Lettuce Talk About Food Cooperatives

Lettuce Talk About Food Cooperatives
Jenny Van Zanten

With evidence of the morning’s labor under his nails, there’s a near-crisp sense of autumn as the farmer unloads melons from the back of his wide-bedded truck. This is the time when his long-summer-days’ work pays off. The Co-op has been anticipating this delivery. Last February, and the many Februarys prior, they told him they would take as many melons as he could deliver—folks in the Black Hills specifically request his organic produce. The ripe, deep green fruit now sits in heavy crates awaiting the shoppers’ arrival.

While this may seem like a romanticized version of reality, it is actually a scene which plays out seasonally at Rapid City’s food co-op. Breadroot Natural Foods Cooperative has been making such connections between grower/producer and consumer for sixteen years. To learn more about what the area’s co-op has to offer, I visited with Jeffrey Thouron, General Manager, Rachel Wester, Assistant Manager, and Anna Lopez, Floor Manager.

When you step into its clean, wide space, Breadroot immediately has the personal feel of a small-town grocery; the cashier at the nearby check stand extends a greeting to those who enter as Jeffrey explains, “A Cooperative is a group of people coming together to accomplish a common purpose. The common purpose of our natural foods co-op is to gain and increase access to local, organic or other healthy foods. We are owned by the people of our community, are independent, local, and committed to people”. The vibe of the market fully confirms this stated commitment.

“We source as much of our products as we can locally, over 200 currently”. Jeffrey tells me, while I explore the well-stocked isles of fresh produce, bulk food bins (including a bulk spice and herb station), an extensive frozen foods section, and a large designated personal care products area. When asked which items are staff favorite picks; paleo granola, paleo bacon (it doesn’t have sugar in it), local honey, local purple potatoes (they’re only purple on the inside), and kombucha kits (you can make it at home), are readily listed. “Also, the local meats, eggs and dairy here. We have some unique items such as chicken feet and cow bones that people love to use to make bone broth,” Rachel adds.

Jeffrey and Rachel continue, “We have guidelines for what kind of local produce, local eggs, or local meat we will carry. Our relationships with farmers or producers are important to us, and you can often see their smiling faces in our aisles.” We briefly visit with Maria, a long-haired woman tidying shelves, her infant daughter resting on her hip—taking your baby to work is encouraged. “The staff is friendly and genuinely cares about your needs and concerns,” Jeffrey adds. Perhaps part of this reason is: The Seven Universal Cooperative Principles. The seventh principle being: Member Education—the co-op’s team has attended “Organic College”.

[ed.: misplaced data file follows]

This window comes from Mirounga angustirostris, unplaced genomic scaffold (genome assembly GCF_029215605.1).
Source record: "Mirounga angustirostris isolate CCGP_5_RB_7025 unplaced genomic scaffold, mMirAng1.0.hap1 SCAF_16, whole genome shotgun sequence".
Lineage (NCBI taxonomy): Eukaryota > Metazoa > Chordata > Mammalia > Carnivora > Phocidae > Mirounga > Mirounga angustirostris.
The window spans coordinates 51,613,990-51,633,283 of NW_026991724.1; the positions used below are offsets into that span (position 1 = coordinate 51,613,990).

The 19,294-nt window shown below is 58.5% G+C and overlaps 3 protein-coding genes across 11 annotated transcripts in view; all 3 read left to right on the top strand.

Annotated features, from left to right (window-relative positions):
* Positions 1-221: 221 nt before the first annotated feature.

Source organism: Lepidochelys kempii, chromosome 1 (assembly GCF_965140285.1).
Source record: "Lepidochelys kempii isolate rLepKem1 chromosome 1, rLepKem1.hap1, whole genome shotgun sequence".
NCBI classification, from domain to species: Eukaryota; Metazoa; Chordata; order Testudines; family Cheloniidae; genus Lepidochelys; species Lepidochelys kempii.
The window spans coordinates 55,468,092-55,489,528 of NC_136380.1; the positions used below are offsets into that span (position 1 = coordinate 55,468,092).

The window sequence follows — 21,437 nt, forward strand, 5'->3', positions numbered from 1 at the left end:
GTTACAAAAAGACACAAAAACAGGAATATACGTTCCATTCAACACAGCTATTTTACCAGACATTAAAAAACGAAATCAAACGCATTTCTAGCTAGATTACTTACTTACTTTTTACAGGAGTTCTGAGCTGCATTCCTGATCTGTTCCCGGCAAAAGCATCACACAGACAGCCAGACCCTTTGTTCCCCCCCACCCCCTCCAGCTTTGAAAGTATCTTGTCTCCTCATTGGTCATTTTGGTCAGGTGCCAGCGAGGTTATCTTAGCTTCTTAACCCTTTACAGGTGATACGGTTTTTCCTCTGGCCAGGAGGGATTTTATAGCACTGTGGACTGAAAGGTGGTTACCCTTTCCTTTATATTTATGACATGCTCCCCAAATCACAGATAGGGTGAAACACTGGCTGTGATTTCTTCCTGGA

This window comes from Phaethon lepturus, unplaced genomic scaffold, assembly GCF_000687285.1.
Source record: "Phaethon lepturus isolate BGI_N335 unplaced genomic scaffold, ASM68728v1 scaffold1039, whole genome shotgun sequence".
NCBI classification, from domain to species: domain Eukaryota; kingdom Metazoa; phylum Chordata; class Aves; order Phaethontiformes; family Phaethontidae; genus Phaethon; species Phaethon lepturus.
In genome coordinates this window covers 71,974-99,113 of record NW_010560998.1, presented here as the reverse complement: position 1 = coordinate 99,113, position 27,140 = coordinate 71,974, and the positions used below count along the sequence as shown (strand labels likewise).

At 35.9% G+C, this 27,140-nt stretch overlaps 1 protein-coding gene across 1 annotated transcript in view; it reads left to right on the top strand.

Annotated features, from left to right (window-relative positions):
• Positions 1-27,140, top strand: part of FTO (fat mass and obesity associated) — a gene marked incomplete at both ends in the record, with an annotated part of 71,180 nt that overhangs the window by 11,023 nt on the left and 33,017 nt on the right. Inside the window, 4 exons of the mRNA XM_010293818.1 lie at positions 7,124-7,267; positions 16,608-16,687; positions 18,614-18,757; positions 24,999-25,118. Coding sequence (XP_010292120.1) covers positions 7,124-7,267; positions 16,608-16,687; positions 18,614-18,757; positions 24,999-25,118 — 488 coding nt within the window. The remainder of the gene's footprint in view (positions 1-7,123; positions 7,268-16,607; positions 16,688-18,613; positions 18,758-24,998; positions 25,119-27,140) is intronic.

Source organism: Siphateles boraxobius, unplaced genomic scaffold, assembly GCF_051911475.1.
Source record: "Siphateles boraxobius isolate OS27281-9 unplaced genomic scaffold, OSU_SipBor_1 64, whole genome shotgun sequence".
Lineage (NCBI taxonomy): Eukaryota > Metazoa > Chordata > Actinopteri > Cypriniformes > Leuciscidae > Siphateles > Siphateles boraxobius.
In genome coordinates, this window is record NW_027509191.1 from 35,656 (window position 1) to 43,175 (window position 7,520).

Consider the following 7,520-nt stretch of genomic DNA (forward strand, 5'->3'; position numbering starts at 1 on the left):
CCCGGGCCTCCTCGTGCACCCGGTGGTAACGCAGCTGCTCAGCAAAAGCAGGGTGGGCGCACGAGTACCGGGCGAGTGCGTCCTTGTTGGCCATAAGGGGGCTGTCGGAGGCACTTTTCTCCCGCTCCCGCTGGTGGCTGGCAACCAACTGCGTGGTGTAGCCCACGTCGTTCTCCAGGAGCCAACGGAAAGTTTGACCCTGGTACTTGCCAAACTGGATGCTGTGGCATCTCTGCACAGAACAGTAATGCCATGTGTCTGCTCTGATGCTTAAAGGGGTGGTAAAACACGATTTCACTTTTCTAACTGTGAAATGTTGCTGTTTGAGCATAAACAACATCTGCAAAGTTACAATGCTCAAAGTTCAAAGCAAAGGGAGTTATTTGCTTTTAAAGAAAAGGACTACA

Most of the store’s products are either organic or diet-specific. Anyone on staff can tell you whether the food in your cart fits your diet, is organic, or non-GMO, etc. Rachel, who is knowledgeable in a variety of diet requirements, points out the store’s easily identifiable labels, “Non-GMO verified foods are also very important to us. In preparation for Non-GMO month in October, we labeled over 500 products with a Non-GMO project label!” She conveys, “we also support people who have certain diets: gluten-free, vegan, paleo, plant-based, and so forth. Our staff can walk a new dieter around the store if they are suddenly on a low-sugar or vegan diet and need help. We support fair trade, which means that our labeled coffee, chocolate, bananas, etc. are produced in a manner in which fair prices are paid to producers in developing countries.”

Anyone can shop at the Co-op, you can think of it as a community grocery store, where every person is welcome to shop without a “membership,” but, there are advantages to becoming an owner, with details best explained by staff: “if you support the cooperative model and want to become an owner you need to buy shares of the business. Yearly ownership is two shares at $10.00 per share. Most people buy $20 of shares per year, while some people have opted to buy into the Co-op’s full ownership; a one-time purchase of 40 shares at $400.

These share purchases are the capital investment of our owners. When the Co-op is profitable, the owners receive a monetary patronage dividend. Profits are also distributed back into the Co-op to expand the store, purchase equipment, send employees to educational events, and build an emergency fund. Other companies need to rely on wealthy owners, loans or investment firms to accomplish this.” Additionally, since the co-op is free to make decisions based on what owners or customers want, if you’d like a particular product it is very possible they can quickly get it in the store for you. Often, chefs from high-end local restaurants who want to provide a locally grown ingredient in their creations, will come to the co-op to find it.

The enthusiasm of an individual doing work he enjoys surfaces, as Jeffrey, leading the co-op for four years as manager, says, “I am excited that I get to work with such a wonderful group of people every day. The dedication and talent of all of our staff from the newest cashier to the management team is unparalleled.”

Fallen leaves crunch underfoot, as I place a newly purchased melon in the backseat of my car.

Stop in and experience the Co-op for yourself.

Breadroot Cooperative

 

AAA South Dakota

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